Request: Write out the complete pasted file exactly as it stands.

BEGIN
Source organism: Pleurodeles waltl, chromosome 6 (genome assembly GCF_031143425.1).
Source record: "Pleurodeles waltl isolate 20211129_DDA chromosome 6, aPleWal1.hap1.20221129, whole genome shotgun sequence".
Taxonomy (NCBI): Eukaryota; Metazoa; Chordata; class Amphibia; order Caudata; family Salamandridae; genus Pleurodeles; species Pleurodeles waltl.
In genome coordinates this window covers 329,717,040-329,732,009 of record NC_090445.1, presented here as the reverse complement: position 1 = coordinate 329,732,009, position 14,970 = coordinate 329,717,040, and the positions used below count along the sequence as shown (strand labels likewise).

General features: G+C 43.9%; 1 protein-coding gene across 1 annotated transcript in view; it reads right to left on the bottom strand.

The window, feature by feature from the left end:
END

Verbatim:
Source organism: Pleurodeles waltl, chromosome 6 (genome assembly GCF_031143425.1).
Source record: "Pleurodeles waltl isolate 20211129_DDA chromosome 6, aPleWal1.hap1.20221129, whole genome shotgun sequence".
Taxonomy (NCBI): Eukaryota; Metazoa; Chordata; class Amphibia; order Caudata; family Salamandridae; genus Pleurodeles; species Pleurodeles waltl.
In genome coordinates this window covers 329,717,040-329,732,009 of record NC_090445.1, presented here as the reverse complement: position 1 = coordinate 329,732,009, position 14,970 = coordinate 329,717,040, and the positions used below count along the sequence as shown (strand labels likewise).

General features: G+C 43.9%; 1 protein-coding gene across 1 annotated transcript in view; it reads right to left on the bottom strand.

The window, feature by feature from the left end: